Politics can be a little tricky in the classroom. I teach fourth-grade but you'd be surprised at just how politically charged ten-year-olds can be especially in today's political classroom. Some might say that politics don't have a place in the classroom. I strongly disagree. Here is the challenging part. Given the historical voting data from the town where I teach, I can safely infer that my politics, generally, don't align all that well with the citizens in town. I have to assume, although it may not be true, that most parents would not appreciate me sharing my values with their kids. I don't. I never have. I won't. It is tricky business but I'm committed to having political conversations in the classroom when kids are curious.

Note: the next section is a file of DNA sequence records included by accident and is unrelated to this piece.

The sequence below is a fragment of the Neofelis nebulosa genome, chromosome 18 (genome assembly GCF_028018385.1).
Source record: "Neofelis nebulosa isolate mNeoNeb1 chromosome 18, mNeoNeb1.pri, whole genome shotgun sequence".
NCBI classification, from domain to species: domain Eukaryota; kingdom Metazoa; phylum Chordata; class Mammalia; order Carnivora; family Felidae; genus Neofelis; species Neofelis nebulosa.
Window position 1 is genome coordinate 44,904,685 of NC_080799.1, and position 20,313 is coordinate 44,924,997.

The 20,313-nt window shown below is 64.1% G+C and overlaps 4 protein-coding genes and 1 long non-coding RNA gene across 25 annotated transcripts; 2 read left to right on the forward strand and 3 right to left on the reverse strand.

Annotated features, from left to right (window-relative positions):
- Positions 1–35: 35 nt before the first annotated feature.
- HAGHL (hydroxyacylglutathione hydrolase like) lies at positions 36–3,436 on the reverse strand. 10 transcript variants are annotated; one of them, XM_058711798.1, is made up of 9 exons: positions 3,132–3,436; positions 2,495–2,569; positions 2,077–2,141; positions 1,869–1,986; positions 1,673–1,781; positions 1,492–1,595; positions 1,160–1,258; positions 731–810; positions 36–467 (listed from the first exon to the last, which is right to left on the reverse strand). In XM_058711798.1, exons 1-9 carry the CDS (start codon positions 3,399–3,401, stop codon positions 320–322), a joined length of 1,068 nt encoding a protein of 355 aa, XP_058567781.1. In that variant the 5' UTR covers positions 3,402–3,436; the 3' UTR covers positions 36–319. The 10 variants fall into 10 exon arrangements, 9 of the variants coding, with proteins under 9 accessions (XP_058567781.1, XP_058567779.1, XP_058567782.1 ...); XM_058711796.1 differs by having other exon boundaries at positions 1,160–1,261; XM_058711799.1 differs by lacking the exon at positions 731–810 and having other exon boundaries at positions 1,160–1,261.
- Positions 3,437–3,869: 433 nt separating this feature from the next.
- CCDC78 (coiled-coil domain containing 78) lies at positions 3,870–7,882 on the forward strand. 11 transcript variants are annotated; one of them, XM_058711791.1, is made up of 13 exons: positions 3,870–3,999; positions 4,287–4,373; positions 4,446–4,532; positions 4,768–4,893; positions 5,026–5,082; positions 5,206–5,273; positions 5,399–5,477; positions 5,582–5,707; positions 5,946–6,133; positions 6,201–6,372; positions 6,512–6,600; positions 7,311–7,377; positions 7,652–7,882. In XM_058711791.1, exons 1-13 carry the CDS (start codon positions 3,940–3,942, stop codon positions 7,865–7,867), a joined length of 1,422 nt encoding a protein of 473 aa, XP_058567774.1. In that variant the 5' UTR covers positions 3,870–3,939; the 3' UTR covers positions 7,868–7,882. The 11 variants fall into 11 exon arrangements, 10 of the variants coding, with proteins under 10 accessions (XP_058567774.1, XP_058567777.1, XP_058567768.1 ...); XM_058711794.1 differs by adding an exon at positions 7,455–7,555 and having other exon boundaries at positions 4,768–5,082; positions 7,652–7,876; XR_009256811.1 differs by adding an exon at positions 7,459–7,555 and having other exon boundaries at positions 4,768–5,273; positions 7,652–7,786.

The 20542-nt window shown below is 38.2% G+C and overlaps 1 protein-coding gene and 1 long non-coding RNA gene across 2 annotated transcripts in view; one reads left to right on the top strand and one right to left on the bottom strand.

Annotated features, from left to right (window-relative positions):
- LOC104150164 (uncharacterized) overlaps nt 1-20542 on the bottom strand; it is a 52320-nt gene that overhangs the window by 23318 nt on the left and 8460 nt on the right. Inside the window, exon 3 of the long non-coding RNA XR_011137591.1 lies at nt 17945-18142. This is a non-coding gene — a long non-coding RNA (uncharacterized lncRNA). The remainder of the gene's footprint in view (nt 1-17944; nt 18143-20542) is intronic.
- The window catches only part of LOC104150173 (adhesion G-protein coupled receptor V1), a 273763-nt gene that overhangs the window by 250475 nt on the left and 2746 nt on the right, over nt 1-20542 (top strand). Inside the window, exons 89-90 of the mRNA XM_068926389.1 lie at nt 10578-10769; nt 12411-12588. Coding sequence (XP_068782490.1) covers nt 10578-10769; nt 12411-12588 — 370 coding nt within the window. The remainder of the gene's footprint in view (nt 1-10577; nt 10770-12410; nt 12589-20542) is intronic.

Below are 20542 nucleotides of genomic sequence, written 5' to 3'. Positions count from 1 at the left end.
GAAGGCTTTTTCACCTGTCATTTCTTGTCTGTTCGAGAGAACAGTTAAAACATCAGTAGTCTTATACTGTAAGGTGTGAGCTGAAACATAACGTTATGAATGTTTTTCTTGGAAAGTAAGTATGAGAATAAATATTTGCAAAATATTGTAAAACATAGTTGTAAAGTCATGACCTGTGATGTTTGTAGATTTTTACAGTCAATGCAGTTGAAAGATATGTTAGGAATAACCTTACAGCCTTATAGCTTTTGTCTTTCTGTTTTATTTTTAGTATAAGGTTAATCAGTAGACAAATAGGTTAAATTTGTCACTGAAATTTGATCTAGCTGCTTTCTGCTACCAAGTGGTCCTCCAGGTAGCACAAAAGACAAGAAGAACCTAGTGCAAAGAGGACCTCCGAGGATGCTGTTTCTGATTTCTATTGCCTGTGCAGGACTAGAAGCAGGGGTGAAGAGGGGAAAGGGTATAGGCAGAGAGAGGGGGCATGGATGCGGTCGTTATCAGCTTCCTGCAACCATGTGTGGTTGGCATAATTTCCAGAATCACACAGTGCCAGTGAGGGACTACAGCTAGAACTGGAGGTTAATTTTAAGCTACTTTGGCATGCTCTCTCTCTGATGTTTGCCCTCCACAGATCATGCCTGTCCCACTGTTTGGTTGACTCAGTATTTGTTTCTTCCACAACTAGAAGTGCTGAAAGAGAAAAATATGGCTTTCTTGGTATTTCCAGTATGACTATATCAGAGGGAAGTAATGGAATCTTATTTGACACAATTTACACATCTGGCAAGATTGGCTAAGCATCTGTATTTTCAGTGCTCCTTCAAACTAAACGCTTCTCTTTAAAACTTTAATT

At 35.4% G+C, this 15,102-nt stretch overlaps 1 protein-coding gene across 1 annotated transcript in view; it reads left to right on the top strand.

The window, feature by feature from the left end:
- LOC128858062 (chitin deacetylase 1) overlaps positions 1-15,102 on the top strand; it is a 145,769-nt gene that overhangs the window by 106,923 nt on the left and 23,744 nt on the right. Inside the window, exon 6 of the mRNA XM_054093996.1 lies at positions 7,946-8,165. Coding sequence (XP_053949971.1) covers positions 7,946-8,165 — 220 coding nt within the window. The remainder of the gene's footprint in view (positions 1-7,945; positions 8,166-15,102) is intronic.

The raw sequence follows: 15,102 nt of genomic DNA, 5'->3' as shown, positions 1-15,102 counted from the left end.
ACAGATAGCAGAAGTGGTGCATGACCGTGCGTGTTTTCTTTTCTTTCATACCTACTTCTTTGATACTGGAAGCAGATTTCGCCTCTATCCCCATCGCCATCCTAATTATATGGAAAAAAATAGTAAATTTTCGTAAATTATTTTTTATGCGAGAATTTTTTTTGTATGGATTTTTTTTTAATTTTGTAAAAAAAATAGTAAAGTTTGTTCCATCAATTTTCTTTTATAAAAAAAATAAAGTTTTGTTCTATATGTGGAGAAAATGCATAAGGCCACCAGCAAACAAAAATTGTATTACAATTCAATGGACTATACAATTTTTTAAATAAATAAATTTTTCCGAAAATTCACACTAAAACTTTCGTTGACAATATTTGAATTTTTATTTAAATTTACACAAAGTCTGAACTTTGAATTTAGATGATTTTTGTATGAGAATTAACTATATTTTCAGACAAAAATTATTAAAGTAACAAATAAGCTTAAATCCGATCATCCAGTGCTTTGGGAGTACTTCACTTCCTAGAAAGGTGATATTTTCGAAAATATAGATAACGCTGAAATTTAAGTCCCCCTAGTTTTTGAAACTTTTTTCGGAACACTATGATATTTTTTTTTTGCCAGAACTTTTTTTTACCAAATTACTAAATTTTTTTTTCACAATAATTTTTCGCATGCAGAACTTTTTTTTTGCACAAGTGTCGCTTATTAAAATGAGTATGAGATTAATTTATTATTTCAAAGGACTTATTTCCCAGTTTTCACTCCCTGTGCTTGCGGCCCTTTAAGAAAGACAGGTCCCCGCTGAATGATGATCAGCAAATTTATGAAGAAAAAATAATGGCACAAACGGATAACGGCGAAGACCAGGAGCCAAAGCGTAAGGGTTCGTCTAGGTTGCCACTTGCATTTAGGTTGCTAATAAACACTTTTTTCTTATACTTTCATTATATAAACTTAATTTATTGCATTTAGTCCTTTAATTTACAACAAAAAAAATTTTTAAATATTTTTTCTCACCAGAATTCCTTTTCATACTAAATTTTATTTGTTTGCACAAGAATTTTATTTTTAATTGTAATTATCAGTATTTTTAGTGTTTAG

My students are curious. I proudly wore my "I voted" sticker on my sweater today. I had to vote this morning when I dropped my son off at the high school because I had a hair appointment after school. Voting is a priority. Getting the grays colored is too, especially the day before parent-teacher conferences begin! Anyway, when my students noticed my sticker, they immediately wanted to know how I voted. I told them that I don't share that information but that we would talk about the election later in the day. I wanted to give myself a little time to think about the conversation. I wanted to proceed thoughtfully.
After lunch we gathered for #classroombookaday. I read, She Persisted by Chelsea Clinton. You might be making some kind of crazy inference right now...infer away! After we finished the book and chatted about it a little, I opened up the floor to discuss the election. These were the major points that were made (in no particular order: